“A lot of the teams have had their guy and now they’re starting to work on a new guy,” Ash said. “That doesn’t mean that guy’s not going to be good. It just means he hasn’t earned the right to come to Big 12 Media Days. That’s all that means. That means I’ve been here two years. I’m thankful my coaches thought I’d earned the right to come to Big 12 Media Days.”

    Texas has lofty goals this season, winning the Big 12 and contending for a national title among them. These are feats accomplished by the Longhorns only with Young and McCoy under center. Ash has taken their advice to heart and is looking to deliver Texas to the same heights they did. 

  • Baylor RB Lache Seastrunk sets lofty goals, doesn't back away from Heisman comments

    DALLAS -- Lache Seastrunk ran into one of his boyhood heroes at Big 12 Media Days on Tuesday when Eddie George introduced himself to the Baylor running back.

    “I’m not going to lie. I was [star]struck,” Seastrunk admitted. “I was stoked to meet Eddie George. I played with Eddie George on Madden 02 because his face was on there.”

    Like George did in 1995, Seastrunk is aiming to win be the second Baylor player to win a Heisman Trophy in the last three seasons. Seastrunk exploded in the second half of last year for the Bears, running for 1,012 yards and seven touchdowns while averaging 7.7 yards per carry in 2012.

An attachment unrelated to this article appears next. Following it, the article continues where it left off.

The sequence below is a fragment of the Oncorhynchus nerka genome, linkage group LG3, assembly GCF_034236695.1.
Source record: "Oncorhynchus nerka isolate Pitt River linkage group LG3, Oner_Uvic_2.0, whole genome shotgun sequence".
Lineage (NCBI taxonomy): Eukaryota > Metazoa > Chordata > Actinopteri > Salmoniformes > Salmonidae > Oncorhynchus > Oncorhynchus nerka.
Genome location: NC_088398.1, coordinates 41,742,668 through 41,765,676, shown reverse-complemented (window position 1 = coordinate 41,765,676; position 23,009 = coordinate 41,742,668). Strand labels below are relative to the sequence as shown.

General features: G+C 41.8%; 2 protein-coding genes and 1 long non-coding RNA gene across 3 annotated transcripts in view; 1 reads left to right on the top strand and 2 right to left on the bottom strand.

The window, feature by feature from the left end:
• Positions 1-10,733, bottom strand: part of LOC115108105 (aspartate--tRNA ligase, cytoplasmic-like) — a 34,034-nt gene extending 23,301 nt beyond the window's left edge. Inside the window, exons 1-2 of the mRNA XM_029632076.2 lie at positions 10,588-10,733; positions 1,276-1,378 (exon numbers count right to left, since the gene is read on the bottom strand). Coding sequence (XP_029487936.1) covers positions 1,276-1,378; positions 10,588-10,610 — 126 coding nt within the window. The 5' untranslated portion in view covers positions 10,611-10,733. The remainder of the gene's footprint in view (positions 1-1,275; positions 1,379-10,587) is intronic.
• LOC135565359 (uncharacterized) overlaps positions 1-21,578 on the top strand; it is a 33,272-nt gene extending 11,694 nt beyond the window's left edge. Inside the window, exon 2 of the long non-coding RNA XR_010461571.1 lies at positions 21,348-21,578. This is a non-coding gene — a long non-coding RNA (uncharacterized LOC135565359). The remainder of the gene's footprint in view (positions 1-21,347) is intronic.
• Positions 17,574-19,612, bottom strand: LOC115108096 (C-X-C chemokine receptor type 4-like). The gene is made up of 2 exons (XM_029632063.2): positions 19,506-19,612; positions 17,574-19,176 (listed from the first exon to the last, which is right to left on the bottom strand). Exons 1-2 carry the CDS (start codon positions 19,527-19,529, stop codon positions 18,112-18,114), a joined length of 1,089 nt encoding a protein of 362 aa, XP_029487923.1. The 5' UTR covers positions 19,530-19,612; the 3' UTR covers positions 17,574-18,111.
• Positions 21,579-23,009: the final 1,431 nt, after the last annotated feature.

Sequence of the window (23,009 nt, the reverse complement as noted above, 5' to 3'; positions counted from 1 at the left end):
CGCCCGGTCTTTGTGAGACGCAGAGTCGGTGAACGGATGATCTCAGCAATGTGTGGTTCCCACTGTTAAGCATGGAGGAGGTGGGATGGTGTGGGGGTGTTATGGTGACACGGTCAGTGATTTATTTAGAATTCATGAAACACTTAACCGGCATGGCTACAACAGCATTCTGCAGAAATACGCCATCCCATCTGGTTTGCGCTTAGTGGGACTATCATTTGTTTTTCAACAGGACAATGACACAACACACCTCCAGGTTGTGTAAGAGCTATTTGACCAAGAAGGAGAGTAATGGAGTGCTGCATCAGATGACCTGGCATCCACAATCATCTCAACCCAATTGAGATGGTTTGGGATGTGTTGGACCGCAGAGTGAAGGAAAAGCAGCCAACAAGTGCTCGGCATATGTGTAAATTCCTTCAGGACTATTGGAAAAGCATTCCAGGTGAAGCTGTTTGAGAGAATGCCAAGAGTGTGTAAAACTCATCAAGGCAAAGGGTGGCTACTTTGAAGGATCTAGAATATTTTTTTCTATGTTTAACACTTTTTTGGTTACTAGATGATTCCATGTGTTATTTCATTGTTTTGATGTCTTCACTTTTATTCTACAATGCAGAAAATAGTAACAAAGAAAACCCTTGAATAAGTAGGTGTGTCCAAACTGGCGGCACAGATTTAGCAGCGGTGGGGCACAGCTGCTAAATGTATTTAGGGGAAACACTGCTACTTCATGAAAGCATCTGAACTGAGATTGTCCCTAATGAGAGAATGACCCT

He has since guaranteed that he will win the Heisman in 2013 during an interview with Sporting News last December and confirmed that goal this week in Dallas.

    “Why not?” Seastrunk said. “I feel like I’m the best player in the country, the fastest player in the country because I apply myself. I work hard. I just want to be great. Why not? Why be good when you can be great?”

    George asked Seastrunk in the Omni Hotel hallway if he was shooting to run for 2,000 yards this season. Seastrunk expressed his confidence in his ability to reach that mark as well.

    “I want to get close to Barry Sanders’ record,” Seastrunk said, referring to the former Oklahoma State running back’s single-season record of 2,628 rushing yards in 1988. “For my size, I’m probably supposed to be able to squat 500 pounds. I squat 720 pounds. Not a lot of running backs can do that and still be blazing fast and do everything they’re supposed to do. When I set goals, I achieve my goals.”

    Along with Kansas State’s John Hubert, Seastrunk was named to the preseason All-Big 12 team. But he has his sights set on winning a Heisman Trophy, a feat once thought impossibly by a Baylor player. That was before Robert Griffin III amassed nearly 5,000 total yards while completing more than 70 percent of his passes and boasting a 37-6 touchdown-to-interception ratio en route to capturing the coveted stiff-armed trophy.

    “You have to do phenomenal things in phenomenal moments and that’s what [Griffin] did,” Baylor head coach Art Briles said. “Lache has some qualities that give him an opportunity. He’s a dynamic football player that’s very engaging, and those are good qualitites to have. They help you with the voters. I’d much rather have players wanting to win the Heisman than clap for the one that does.”